I loved Jemisin’s Broken Earth trilogy, so I read the first book of her latest series. It takes place in New York City of today, and suggests that NYC is about to achieve a new kind of awareness through a few of its citizens. Other cities of our world have already been “born” in the same way, though some have failed and fallen apart in the past. New York’s imminent birth will happen through six different people, one representing each of the city’s boroughs, and one to encompass them all. Making this much harder, an unknown force from outside our reality is trying to manifest right on top of New York and not only cause the city to fail, but to replace it with something horrible instead that will lead to the destruction of everything we know. The intruder takes many forms, some are huge monsters, some are ghostly appendages and tentacles, some are embodied in the “Lady in White,” who attacks the people chosen to represent each borough individually before they even understand what’s happening. A homeless man is befriended by Sao Paulo, a man from that city who embodies it, and who’s come to help NYC through its difficult transition. Paulo tells his new friend he is to be the conduit for the entire city, but isn’t believed. Then the man is pursued by a monster, and begins to understand. He uses a new surge of energy rising inside him to defeat the first intruding danger, but then falls into an exhausted coma in a place where he’ll be hard to find.
The narrative then begins to follow another of the chosen, this time a man newly arrived in the city who will represent the borough of Manhattan. He too feels strange new energy inside himself, but he’s hampered by amnesia, and can’t remember his own name or anything about his past. Before long he too is threatened by a different kind of monster, a human one, in a park at the upper end of Manhattan. Not knowing what’s going on, things look bad until he gets help from some new friends and begins to understand just what he can do to fight the intruder. That’s just the beginning, as each of the boroughs comes into their new awareness, and faces attack. Only bringing them all together will give them hope of winning this odd interdimensional war, and the Woman in White will do all she can to prevent it, with special attention given to the young woman representing Staten Island.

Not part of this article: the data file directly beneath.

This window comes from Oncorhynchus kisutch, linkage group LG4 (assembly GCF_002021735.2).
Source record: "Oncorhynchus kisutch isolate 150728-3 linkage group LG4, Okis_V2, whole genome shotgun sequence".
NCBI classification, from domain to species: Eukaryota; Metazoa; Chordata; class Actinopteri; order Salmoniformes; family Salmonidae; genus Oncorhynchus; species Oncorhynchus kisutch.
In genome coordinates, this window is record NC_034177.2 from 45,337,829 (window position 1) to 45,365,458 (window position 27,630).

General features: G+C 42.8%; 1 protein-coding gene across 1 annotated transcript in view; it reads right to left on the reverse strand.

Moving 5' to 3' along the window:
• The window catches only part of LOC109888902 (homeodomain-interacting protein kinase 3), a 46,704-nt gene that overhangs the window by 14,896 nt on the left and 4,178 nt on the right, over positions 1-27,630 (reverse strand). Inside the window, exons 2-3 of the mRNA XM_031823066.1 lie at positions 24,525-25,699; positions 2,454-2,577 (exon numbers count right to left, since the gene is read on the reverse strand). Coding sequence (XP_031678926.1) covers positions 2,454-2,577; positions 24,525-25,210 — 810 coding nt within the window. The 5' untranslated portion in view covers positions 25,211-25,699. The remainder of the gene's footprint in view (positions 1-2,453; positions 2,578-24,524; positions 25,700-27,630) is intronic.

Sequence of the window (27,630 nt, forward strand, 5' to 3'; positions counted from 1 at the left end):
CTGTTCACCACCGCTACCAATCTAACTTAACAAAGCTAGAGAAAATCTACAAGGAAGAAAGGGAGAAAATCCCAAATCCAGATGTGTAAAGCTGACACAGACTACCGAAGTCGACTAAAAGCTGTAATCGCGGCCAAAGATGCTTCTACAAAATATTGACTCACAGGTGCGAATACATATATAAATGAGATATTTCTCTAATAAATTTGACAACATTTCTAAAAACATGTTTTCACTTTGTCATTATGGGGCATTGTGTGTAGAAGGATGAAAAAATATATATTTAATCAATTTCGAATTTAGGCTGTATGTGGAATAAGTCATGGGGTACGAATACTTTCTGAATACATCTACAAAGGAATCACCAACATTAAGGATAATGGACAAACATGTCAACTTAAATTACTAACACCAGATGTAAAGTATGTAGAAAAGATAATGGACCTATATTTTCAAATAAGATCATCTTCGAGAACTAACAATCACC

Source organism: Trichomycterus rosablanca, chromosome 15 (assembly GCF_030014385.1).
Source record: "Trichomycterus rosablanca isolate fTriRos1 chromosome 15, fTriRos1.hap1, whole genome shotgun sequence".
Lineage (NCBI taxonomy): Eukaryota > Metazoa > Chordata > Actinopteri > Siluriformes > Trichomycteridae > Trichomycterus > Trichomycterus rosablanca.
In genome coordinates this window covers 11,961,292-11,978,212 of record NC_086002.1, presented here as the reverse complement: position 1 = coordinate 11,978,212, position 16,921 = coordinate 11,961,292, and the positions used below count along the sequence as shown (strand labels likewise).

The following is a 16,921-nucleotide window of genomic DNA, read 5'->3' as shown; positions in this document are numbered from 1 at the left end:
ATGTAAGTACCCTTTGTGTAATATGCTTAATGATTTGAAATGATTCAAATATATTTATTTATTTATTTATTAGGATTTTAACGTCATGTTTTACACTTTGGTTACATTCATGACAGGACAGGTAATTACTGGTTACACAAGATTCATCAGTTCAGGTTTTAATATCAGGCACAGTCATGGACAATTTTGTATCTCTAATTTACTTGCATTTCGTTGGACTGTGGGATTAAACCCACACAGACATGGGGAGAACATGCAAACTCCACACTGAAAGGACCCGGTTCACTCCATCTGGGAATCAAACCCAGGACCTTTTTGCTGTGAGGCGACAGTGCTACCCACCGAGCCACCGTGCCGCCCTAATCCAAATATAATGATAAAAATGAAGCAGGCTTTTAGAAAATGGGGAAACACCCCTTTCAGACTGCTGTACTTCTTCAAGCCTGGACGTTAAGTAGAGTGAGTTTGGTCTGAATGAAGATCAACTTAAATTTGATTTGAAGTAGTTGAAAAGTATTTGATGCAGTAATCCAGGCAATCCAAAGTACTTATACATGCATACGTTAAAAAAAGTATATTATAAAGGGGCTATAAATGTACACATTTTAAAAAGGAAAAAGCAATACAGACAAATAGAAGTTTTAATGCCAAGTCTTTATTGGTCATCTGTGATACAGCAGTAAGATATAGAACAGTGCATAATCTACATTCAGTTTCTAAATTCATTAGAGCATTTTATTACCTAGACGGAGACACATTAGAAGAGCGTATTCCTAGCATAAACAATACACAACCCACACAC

I didn’t like this as much as the other Jemisin books I’ve read. It certainly has its moments, but the story seems too plot-driven, and I didn’t feel I got to know the characters well before they’re thrown into peril. One main character’s back story is a complete mystery, the others have theirs filled in largely through exposition, but I didn’t feel much connection to them, with the exception of the woman chosen to embody Staten Island, who is given more time in the book. Also, Jemisin clearly did lots of research, and the characters often seem to be imparting lots of that rather than reacting like real people. In general the pace of the book is frantic, rushing from crisis to crisis, rather than building slowly to the drama, as Jemisin did so well in her Broken Earth trilogy. The fit of the concept onto a real city I’ve spent time in (though admittedly mostly in Manhattan) was not a good fit for me, your mileage may vary. Certainly it’s an exciting page turner at times. I also thought the ultimate reveal behind the intruders was predictable. A much better science fiction book about New York is “Time and Again” by Jack Finney in my opinion. Mildly recommended.
I think you nailed the reason I didn’t like this as much as her other works – the information transfer aspect. It’s kind of funny how these denizens of an actual contemporary city feel less real than the Broken Earth and Inheritance folks.